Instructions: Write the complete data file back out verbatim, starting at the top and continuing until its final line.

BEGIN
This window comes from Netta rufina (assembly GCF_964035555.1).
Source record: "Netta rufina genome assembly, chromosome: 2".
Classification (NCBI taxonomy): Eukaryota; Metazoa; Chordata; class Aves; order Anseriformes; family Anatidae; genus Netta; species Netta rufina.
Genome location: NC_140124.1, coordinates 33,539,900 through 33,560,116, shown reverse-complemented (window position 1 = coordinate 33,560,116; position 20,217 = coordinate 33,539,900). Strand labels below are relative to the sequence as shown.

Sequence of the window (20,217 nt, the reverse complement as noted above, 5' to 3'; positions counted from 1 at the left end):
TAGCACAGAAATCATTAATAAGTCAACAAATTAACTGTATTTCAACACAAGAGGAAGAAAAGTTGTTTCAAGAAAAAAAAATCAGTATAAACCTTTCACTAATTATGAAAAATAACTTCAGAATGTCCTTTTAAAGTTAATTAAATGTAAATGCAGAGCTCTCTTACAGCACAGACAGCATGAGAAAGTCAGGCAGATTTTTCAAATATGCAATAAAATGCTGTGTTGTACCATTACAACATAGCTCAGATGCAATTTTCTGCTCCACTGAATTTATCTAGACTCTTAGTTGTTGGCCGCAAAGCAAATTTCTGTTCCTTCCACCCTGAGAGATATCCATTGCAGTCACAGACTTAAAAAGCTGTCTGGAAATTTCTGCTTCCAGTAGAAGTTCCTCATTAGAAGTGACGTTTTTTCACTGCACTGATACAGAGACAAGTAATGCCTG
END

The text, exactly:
This window comes from Netta rufina (assembly GCF_964035555.1).
Source record: "Netta rufina genome assembly, chromosome: 2".
Classification (NCBI taxonomy): Eukaryota; Metazoa; Chordata; class Aves; order Anseriformes; family Anatidae; genus Netta; species Netta rufina.
Genome location: NC_140124.1, coordinates 33,539,900 through 33,560,116, shown reverse-complemented (window position 1 = coordinate 33,560,116; position 20,217 = coordinate 33,539,900). Strand labels below are relative to the sequence as shown.

Sequence of the window (20,217 nt, the reverse complement as noted above, 5' to 3'; positions counted from 1 at the left end):
TAGCACAGAAATCATTAATAAGTCAACAAATTAACTGTATTTCAACACAAGAGGAAGAAAAGTTGTTTCAAGAAAAAAAAATCAGTATAAACCTTTCACTAATTATGAAAAATAACTTCAGAATGTCCTTTTAAAGTTAATTAAATGTAAATGCAGAGCTCTCTTACAGCACAGACAGCATGAGAAAGTCAGGCAGATTTTTCAAATATGCAATAAAATGCTGTGTTGTACCATTACAACATAGCTCAGATGCAATTTTCTGCTCCACTGAATTTATCTAGACTCTTAGTTGTTGGCCGCAAAGCAAATTTCTGTTCCTTCCACCCTGAGAGATATCCATTGCAGTCACAGACTTAAAAAGCTGTCTGGAAATTTCTGCTTCCAGTAGAAGTTCCTCATTAGAAGTGACGTTTTTTCACTGCACTGATACAGAGACAAGTAATGCCTG